way music streaming services have leveraged usage data to change how consumers discover new songs and artists, the potential for fashion to translate garment data and shopping behaviors into powerful algorithms has the potential to inspire great change in the $2 trillion apparel and footwear industry.
On an episode of The Impact Podcast
called “What Happens When Machine Learning and Fashion Converge?
” Jon Prial interviews True Fit Founding President and CEO Bill Adler on the ways in which shopping for clothing is changing, how data and machine learning are the future of shopping, and how retailers can connect people to clothes they’ll love, instead of ones they’ll return.
Bigger Data. Better Recommendations.
Creating smart enough algorithms to guide consumers to the right styles to fit both their bodies and their unique preferences is no small feat. “What’s unique isn’t really the algorithm,” says Adler. “What’s unique is the data set... By the end of this year, we’ll have 70 percent of the global fashion market. That’s 70 percent of a $2 trillion market.”
“What’s unique isn’t really the algorithm, and it’s certainly not computing power… What’s unique is the data set. It’s what’s underneath. AI is powerful, and it’s driven by better data.” – Bill Adler, True Fit CEO
What does True Fit's massive data set mean for both retailers and customers? It’s the difference between recommendations that resonate – and ones that get returned. “If I want to understand what outfits to create for you, I have to understand two things really well,” says Adler. “I have to understand your preferences, personally, and I have to understand all of the different attributes of the things that we think you’re going to like.”
Finding New Favorites
Each item possesses multiple garment-based data points, including measurements, style details, colors and more, but when paired with unique user profiles is where figures translate to personalized recommendations. Shopper behaviors are a powerful tool in making knowledgeable recommendations across different brands and retailers. “On the consumer side, we have about 400 million unique profiles: 400 million people who have bought something that is on our platform,” says Adler. “From that, we’re able to use AI to drive the preferences of that person.”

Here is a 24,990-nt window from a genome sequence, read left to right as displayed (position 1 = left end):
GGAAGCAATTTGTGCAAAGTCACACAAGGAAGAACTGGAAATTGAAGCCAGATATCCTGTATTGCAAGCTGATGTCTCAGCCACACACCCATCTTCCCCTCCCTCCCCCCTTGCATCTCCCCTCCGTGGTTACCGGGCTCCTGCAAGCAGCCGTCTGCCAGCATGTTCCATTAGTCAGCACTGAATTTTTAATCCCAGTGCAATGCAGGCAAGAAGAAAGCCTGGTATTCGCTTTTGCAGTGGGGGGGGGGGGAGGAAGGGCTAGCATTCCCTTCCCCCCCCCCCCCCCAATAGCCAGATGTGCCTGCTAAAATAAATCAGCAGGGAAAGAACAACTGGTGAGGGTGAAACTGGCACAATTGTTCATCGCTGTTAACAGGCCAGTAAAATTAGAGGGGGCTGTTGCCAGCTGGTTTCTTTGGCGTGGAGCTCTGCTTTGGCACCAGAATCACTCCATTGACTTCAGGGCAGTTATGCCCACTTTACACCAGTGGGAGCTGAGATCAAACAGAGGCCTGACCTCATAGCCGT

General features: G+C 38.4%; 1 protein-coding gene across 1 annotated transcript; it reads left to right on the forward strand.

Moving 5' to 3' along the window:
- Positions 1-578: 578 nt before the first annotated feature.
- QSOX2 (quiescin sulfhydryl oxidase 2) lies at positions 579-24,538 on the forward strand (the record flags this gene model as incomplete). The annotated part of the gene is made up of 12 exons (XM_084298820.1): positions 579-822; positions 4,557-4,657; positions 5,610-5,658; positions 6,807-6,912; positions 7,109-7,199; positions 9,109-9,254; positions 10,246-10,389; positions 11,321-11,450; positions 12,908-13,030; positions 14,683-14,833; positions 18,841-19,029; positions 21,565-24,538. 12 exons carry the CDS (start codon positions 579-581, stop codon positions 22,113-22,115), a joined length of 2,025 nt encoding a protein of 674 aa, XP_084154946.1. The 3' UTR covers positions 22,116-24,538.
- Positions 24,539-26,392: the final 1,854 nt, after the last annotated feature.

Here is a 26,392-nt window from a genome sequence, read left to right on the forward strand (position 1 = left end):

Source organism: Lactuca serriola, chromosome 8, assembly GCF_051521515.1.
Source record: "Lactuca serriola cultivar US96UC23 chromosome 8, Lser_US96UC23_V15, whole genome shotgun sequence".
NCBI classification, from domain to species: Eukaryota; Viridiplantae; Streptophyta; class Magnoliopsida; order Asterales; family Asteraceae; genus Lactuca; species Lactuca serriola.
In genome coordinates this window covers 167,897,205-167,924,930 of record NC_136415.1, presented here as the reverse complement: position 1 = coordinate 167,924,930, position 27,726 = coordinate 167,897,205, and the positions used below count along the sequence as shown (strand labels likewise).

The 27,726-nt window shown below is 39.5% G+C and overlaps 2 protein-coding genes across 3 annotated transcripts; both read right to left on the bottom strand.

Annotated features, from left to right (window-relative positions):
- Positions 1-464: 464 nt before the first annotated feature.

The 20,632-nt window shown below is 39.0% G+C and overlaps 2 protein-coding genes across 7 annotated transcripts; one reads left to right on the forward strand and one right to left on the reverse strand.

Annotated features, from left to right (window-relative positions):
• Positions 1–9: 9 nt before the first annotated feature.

“If you bought and kept and wear the shirt that you’re wearing, and you love it… there’s something about that go-to item. These are the ones we want to learn about and structure the preferences to the person who wears them successfully.”
– Bill Adler, True Fit CEO
Using consumer profiles, designer data points and a powerful algorithm, generating the kind of suggestions that work for shoppers is where it comes together. “That’s where the magic of great software comes from,” says Adler. “We can show very seamlessly, very simply, the things that you’re going to love and stop showing the things you’re not going to care about.”
A Win for Designers
Providing fit data is one way brands can keep their product relevant and promote better sell-through on retail sites – without compromising proprietary data. “We’re a trusted third party in between the designer, the retailer selling that design and then the consumer trying to buy it,” says Adler. “Designers share data in a way that’s simple, and we convert it to structured, normalized data that allows us to provide recommendations for them on retailer sites.”
“If Michael Kors shares a dress’ information with us, when you’re shopping Macy’s for the Michael Kors dress, you know much more about the dress. Therefore, sell-through at Macy’s is higher, returns are fewer, the designer has a better relationship with the retailer and the consumer… and it didn’t cost them a nickel.”
– Bill Adler, True Fit CEO
Additionally, for the over 10,000 brands selling in today’s marketplace, many sell exclusively via wholesale and have access to limited insights on their consumers' behaviors. Working on the True Fit platform gives brands know-how beyond simple sales numbers. “We have a dashboard of analytical insights that we provide back to designers, which is pretty interesting stuff,” says Adler. “We are able to tell them who bought it, the demographics of that person, and we’re able to tell them granular things like attributes by sales, as in, these are your sales by sleeve length.”